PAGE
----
Compounding these challenges, the government’s evolving stance on advertising regulations for high-fat, salt, and sugar (HFSS) foods and drinks has been repeatedly postponed, now set for implementation in October 2025 after initially being slated for 2023/24. There’s further uncertainty on what will happen if there’s a new government in place following the upcoming elections as the opposition party has hinted at immediate restrictions if they come to power. Food for thought indeed!

There are three strategies to successfully appeal to health-conscious parents.

  1. Clearly define your product’s role in consumers’ lives: In a world where public discourse may push your product to the fringes, it’s crucial to show consumers how your product fits into their daily routines. Help them understand where your product adds value in their lives, sparing them the effort of imagining it themselves.

Key takeaway: Don’t hesitate to communicate your product’s role in their daily diet – it may remind them of the value you bring to their lives, vs just the calorie impact they are currently thinking about.

  1. Embrace the family dynamic beyond just mealtimes: Food is central to family life, and consumer choices often reflect personal tastes and family preferences. When food decisions are made collectively, brands should emphasise their role in fostering family interaction and shared experiences.

Key takeaway: Demonstrate how your product enhances not just consumption but also family bonds in modern households where food choices are shared across generations.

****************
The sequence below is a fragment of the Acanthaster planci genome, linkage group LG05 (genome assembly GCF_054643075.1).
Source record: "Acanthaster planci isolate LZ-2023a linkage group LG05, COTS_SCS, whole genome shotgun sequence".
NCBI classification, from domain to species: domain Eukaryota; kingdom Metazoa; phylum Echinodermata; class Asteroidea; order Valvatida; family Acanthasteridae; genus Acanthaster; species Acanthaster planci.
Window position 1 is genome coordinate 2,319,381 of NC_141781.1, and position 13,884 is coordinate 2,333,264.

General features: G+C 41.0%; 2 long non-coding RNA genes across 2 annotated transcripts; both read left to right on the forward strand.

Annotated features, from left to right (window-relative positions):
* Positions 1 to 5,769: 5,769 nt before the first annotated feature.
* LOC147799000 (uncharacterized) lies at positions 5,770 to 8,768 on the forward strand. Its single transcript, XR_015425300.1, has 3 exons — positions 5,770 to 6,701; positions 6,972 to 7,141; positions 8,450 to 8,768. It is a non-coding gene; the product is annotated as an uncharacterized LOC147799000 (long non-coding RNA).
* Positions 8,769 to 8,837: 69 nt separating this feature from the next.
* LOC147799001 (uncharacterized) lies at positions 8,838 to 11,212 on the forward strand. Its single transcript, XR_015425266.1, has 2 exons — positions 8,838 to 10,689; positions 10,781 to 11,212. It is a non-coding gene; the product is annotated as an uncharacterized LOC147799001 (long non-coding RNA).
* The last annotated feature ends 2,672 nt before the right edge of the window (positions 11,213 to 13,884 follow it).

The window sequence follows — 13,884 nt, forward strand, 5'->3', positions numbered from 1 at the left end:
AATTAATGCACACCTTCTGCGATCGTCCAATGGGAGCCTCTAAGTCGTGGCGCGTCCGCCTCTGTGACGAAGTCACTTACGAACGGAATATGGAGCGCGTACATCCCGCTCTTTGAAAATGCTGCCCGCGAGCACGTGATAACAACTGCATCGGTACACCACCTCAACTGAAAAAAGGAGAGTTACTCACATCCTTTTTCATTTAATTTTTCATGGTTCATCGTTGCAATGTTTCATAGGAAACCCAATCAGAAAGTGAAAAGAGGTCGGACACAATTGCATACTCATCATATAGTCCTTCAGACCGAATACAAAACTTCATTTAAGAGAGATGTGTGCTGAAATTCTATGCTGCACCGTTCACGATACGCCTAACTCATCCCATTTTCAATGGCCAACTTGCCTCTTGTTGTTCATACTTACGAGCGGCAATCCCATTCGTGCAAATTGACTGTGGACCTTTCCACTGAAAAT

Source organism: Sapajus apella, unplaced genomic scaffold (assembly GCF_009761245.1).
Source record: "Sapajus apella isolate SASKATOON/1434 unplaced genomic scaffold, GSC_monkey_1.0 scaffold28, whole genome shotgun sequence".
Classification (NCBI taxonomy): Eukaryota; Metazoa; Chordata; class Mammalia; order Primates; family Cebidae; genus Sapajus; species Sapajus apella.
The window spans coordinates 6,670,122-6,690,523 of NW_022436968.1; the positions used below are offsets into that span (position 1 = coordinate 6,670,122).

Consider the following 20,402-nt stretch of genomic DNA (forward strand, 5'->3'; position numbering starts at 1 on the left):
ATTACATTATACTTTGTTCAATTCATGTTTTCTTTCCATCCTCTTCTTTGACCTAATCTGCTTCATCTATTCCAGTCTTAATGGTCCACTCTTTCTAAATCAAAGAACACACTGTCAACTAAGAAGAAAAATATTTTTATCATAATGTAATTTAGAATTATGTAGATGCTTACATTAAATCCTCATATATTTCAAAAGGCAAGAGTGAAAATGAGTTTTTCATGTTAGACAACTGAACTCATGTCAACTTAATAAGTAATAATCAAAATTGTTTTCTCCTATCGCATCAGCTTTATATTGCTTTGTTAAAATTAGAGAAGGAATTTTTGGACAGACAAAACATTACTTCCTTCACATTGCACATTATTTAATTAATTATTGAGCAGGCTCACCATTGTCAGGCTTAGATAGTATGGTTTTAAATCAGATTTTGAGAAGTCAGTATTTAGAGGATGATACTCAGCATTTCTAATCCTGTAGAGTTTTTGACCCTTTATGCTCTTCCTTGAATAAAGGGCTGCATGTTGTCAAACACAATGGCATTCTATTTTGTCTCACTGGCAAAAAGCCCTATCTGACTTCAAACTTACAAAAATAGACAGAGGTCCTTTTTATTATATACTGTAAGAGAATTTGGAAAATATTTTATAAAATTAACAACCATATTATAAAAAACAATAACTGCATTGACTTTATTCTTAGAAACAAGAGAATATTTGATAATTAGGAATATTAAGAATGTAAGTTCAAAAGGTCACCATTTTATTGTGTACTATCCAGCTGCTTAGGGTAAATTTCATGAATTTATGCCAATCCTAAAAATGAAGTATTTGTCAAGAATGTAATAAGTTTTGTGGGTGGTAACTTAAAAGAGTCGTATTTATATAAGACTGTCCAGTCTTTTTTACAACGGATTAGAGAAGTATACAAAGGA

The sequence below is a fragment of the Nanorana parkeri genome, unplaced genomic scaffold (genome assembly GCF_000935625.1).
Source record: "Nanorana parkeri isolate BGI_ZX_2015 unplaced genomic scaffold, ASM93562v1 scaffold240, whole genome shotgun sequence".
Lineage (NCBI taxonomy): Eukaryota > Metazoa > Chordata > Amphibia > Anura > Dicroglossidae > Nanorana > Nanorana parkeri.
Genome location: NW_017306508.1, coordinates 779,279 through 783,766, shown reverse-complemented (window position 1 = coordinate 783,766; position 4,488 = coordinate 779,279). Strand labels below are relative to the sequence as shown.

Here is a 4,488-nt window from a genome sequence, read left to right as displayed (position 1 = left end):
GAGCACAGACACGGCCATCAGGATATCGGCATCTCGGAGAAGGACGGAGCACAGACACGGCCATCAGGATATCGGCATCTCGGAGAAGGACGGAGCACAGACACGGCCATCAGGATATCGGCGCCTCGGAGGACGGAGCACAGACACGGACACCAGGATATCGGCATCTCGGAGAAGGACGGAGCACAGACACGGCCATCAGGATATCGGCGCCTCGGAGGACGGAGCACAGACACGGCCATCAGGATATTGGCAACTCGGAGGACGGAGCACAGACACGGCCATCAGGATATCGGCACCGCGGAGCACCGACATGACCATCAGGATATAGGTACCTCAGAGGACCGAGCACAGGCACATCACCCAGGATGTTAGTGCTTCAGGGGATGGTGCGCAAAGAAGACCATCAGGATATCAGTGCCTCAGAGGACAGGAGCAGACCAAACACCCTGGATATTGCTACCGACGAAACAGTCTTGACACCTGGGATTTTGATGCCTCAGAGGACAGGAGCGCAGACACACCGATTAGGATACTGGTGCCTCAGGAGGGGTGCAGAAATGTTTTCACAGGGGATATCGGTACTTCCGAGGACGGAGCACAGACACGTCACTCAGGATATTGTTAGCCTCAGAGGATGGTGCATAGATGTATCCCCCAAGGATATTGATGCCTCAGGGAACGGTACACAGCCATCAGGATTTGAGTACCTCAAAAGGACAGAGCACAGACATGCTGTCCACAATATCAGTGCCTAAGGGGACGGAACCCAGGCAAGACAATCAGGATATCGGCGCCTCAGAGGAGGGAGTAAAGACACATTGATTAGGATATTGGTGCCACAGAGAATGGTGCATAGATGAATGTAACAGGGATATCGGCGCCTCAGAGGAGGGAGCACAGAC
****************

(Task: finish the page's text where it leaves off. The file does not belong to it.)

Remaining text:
1. Inject fun and memorable moments: Food is more than sustenance; it’s a source of simple pleasures and social enjoyment. Snack brands should infuse their brand personality with the spirit of fun and pleasure across all touchpoints. While promoting responsible consumption, there’s no need to stifle creativity – brands should continue to educate and entertain for maximum impact.

Key takeaway: Consumers seek food and drink that brings joy and fun to their lives, making it essential for your brand to provide the most delightful experience on the shelf.

Campaigns in action

One prominent example of navigating this challenging landscape is the “Dinoboy” campaign for Kinder Chocolate. This campaign positioned Kinder Chocolate as an enjoyable, permissible treat that brings happiness to both children and parents. The campaign, initially developed for the UK market, achieved great success and was expanded to 10 additional markets worldwide. It effectively celebrated the joy of sharing a treat without guilt.

Another great example was the challenge of creating a fun and playful world for Oreo Ice Cream that would appeal to 10–15-year-olds and their families. After devising an idea of a world where everything was made of Oreo cookies and ice cream, this world was brought to life through a series of videos, social media posts, and in-store promotions.

The campaign’s success saw increased brand awareness and 11 percent more consumers wanting to try the brand’s products.

In a world increasingly concerned about health and wellness, snack brands must delicately balance their products’ enjoyment and responsibility factors. By proactively addressing these concerns and openly communicating their role in consumers’ lives, brands can nurture trust, foster loyalty, and remain a cherished part of health-conscious parents’ journeys.

Navigating the modern era’s health-conscious landscape is undoubtedly challenging, but it offers a unique opportunity for FMCG snack brands to create lasting connections and contribute positively to consumers’ lives while staying true to their fun and enjoyable products.